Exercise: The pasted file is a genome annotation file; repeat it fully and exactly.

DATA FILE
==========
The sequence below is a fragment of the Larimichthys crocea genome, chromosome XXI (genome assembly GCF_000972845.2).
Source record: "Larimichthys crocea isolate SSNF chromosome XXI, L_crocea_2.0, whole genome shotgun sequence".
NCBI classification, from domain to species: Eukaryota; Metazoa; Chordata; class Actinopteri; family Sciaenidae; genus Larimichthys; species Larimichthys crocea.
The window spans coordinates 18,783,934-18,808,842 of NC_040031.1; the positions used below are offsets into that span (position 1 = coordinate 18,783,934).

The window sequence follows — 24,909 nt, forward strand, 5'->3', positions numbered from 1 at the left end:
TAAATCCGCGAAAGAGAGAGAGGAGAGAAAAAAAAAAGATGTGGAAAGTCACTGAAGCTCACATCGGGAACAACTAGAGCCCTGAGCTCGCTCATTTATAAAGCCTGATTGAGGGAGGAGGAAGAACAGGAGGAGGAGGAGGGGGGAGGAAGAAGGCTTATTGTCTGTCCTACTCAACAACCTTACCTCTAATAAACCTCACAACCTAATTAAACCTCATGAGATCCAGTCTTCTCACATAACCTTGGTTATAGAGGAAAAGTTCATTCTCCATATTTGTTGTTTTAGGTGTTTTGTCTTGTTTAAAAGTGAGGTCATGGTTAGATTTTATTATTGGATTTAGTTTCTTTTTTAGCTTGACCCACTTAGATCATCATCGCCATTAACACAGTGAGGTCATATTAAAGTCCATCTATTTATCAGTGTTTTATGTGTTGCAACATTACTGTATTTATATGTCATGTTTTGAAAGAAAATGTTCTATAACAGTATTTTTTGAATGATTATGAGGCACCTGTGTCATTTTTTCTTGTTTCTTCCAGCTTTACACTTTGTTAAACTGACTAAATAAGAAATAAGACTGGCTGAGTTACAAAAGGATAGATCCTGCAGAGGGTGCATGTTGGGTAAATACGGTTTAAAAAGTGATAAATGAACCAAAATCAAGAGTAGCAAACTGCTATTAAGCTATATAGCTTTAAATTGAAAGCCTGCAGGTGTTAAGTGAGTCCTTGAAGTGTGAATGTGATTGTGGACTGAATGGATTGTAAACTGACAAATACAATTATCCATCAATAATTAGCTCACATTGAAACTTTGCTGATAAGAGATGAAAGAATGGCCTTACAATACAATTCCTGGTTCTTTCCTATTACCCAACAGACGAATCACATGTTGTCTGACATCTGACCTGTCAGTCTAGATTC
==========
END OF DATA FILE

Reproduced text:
The sequence below is a fragment of the Larimichthys crocea genome, chromosome XXI (genome assembly GCF_000972845.2).
Source record: "Larimichthys crocea isolate SSNF chromosome XXI, L_crocea_2.0, whole genome shotgun sequence".
NCBI classification, from domain to species: Eukaryota; Metazoa; Chordata; class Actinopteri; family Sciaenidae; genus Larimichthys; species Larimichthys crocea.
The window spans coordinates 18,783,934-18,808,842 of NC_040031.1; the positions used below are offsets into that span (position 1 = coordinate 18,783,934).

The window sequence follows — 24,909 nt, forward strand, 5'->3', positions numbered from 1 at the left end:
TAAATCCGCGAAAGAGAGAGAGGAGAGAAAAAAAAAAGATGTGGAAAGTCACTGAAGCTCACATCGGGAACAACTAGAGCCCTGAGCTCGCTCATTTATAAAGCCTGATTGAGGGAGGAGGAAGAACAGGAGGAGGAGGAGGGGGGAGGAAGAAGGCTTATTGTCTGTCCTACTCAACAACCTTACCTCTAATAAACCTCACAACCTAATTAAACCTCATGAGATCCAGTCTTCTCACATAACCTTGGTTATAGAGGAAAAGTTCATTCTCCATATTTGTTGTTTTAGGTGTTTTGTCTTGTTTAAAAGTGAGGTCATGGTTAGATTTTATTATTGGATTTAGTTTCTTTTTTAGCTTGACCCACTTAGATCATCATCGCCATTAACACAGTGAGGTCATATTAAAGTCCATCTATTTATCAGTGTTTTATGTGTTGCAACATTACTGTATTTATATGTCATGTTTTGAAAGAAAATGTTCTATAACAGTATTTTTTGAATGATTATGAGGCACCTGTGTCATTTTTTCTTGTTTCTTCCAGCTTTACACTTTGTTAAACTGACTAAATAAGAAATAAGACTGGCTGAGTTACAAAAGGATAGATCCTGCAGAGGGTGCATGTTGGGTAAATACGGTTTAAAAAGTGATAAATGAACCAAAATCAAGAGTAGCAAACTGCTATTAAGCTATATAGCTTTAAATTGAAAGCCTGCAGGTGTTAAGTGAGTCCTTGAAGTGTGAATGTGATTGTGGACTGAATGGATTGTAAACTGACAAATACAATTATCCATCAATAATTAGCTCACATTGAAACTTTGCTGATAAGAGATGAAAGAATGGCCTTACAATACAATTCCTGGTTCTTTCCTATTACCCAACAGACGAATCACATGTTGTCTGACATCTGACCTGTCAGTCTAGATTC